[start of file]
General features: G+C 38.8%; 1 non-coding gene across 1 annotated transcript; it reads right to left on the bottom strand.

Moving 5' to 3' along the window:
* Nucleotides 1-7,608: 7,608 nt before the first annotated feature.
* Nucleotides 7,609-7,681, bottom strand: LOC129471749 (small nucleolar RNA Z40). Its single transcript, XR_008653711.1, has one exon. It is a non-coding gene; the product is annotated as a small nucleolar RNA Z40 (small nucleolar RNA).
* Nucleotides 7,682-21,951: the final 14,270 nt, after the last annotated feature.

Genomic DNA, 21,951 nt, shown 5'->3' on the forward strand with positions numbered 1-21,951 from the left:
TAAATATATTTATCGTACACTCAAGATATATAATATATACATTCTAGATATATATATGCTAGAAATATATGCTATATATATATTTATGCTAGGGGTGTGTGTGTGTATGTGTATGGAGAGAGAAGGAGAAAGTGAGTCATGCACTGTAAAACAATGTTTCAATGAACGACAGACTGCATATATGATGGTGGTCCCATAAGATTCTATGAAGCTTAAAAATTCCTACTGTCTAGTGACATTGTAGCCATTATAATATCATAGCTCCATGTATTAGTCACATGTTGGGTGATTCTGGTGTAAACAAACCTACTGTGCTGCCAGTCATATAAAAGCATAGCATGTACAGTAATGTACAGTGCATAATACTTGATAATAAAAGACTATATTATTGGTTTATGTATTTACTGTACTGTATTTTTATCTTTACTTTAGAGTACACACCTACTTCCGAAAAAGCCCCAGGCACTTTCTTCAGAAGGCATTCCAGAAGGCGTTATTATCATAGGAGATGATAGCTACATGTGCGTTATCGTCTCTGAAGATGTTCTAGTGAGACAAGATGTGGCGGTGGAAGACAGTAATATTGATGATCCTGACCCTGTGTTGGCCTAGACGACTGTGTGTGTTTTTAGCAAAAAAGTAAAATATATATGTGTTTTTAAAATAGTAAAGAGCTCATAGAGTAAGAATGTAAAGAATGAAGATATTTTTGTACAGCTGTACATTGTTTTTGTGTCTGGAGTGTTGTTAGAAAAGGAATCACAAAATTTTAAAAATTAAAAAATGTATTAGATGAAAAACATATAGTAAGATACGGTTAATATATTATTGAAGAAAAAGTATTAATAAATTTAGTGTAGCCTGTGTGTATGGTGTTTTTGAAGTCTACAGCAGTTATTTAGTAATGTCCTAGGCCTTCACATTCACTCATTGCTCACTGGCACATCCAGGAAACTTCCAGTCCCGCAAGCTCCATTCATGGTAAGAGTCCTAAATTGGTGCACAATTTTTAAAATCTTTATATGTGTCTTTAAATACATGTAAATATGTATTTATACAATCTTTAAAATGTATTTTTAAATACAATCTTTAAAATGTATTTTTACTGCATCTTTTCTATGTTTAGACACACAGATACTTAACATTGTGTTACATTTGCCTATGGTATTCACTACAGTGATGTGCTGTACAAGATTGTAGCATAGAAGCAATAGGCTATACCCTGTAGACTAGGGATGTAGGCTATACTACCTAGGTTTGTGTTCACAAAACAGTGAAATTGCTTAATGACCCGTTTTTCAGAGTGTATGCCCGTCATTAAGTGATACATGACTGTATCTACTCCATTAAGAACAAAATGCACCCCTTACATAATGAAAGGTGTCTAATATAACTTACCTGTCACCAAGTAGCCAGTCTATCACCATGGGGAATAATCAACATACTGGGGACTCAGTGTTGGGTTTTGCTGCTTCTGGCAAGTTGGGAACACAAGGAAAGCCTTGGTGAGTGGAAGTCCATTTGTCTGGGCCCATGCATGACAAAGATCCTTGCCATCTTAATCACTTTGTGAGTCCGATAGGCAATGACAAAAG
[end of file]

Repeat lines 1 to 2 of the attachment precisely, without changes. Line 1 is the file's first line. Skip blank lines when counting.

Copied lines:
General features: G+C 38.8%; 1 non-coding gene across 1 annotated transcript; it reads right to left on the bottom strand.

Moving 5' to 3' along the window: